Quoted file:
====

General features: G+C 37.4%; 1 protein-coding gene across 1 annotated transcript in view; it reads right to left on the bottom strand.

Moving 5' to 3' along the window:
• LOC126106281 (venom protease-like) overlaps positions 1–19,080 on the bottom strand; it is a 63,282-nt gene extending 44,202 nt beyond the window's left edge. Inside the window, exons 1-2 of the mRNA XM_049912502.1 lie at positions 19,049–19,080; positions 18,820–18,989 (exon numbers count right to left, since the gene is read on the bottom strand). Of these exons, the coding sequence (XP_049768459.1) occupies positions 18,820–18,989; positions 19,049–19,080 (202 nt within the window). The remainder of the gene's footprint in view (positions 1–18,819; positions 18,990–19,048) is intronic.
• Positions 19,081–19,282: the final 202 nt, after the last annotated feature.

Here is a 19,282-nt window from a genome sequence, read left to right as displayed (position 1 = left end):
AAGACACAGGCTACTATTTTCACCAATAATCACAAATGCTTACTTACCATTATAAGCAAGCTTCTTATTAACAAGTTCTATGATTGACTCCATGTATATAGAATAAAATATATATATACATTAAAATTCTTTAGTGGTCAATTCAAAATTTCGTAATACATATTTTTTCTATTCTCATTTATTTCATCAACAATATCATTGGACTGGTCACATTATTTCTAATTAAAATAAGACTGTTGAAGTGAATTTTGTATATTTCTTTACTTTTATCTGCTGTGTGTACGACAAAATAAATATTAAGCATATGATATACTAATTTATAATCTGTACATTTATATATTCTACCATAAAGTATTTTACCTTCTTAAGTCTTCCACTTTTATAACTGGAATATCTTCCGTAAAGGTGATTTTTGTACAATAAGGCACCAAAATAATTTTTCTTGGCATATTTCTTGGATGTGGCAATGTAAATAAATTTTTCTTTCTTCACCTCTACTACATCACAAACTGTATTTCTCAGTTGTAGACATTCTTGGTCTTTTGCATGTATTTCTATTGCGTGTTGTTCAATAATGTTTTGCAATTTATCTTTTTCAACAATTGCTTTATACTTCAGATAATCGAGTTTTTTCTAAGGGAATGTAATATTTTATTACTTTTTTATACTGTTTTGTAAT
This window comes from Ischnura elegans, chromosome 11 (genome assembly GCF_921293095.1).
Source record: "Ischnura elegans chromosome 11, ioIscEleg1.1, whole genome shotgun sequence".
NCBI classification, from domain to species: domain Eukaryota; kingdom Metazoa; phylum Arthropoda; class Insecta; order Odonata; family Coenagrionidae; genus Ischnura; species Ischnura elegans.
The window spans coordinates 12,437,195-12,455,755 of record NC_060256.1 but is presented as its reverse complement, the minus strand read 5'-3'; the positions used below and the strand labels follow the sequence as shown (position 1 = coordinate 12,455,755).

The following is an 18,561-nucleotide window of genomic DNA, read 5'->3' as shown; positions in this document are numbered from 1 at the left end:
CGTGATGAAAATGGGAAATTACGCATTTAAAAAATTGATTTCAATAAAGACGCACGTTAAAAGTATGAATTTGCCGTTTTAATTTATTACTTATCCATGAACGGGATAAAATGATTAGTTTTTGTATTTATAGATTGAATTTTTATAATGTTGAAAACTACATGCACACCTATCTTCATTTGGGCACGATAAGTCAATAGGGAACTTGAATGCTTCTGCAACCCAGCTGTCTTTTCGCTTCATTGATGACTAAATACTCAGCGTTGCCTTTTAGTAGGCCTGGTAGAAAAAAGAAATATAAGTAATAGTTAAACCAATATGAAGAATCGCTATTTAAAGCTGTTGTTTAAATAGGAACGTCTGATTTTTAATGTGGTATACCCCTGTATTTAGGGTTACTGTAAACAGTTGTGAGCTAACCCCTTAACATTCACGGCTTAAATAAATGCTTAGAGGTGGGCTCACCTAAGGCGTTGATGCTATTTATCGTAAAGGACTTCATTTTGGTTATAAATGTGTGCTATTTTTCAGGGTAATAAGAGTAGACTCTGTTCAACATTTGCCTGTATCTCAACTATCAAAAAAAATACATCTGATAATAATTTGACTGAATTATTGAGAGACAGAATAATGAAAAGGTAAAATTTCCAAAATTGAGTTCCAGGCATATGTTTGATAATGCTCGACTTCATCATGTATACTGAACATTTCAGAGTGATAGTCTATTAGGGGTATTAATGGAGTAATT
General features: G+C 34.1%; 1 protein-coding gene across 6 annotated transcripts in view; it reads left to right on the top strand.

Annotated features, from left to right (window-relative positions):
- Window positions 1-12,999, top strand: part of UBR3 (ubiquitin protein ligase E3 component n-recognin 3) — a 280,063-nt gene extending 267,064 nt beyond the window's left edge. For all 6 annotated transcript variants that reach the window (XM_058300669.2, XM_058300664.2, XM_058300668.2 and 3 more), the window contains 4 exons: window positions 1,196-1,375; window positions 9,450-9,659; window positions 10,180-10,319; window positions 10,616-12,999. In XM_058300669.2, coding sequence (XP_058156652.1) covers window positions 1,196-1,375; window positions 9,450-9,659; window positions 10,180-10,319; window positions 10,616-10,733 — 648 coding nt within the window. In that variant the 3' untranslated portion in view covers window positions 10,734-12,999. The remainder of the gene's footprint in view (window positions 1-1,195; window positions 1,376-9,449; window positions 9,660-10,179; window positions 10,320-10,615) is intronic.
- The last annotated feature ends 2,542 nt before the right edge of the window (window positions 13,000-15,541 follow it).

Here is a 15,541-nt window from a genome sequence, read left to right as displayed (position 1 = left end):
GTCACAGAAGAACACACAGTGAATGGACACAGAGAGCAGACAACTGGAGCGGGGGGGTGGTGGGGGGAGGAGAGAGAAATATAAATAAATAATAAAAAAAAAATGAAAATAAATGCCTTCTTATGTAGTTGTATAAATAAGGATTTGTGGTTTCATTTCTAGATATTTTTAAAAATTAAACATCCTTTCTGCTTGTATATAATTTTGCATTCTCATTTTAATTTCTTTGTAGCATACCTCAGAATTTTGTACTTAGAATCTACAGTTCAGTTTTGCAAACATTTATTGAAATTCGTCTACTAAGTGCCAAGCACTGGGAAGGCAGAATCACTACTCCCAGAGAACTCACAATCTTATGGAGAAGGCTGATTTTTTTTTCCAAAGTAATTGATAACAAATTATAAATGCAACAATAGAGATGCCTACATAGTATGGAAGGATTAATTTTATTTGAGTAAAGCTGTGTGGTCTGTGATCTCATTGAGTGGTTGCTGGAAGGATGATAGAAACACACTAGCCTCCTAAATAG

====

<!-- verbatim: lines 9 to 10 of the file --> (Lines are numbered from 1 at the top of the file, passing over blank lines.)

NCBI classification, from domain to species: domain Eukaryota; kingdom Metazoa; phylum Arthropoda; class Insecta; order Odonata; family Coenagrionidae; genus Ischnura; species Ischnura elegans.
The window spans coordinates 12,437,195-12,455,755 of record NC_060256.1 but is presented as its reverse complement, the minus strand read 5'-3'; the positions used below and the strand labels follow the sequence as shown (position 1 = coordinate 12,455,755).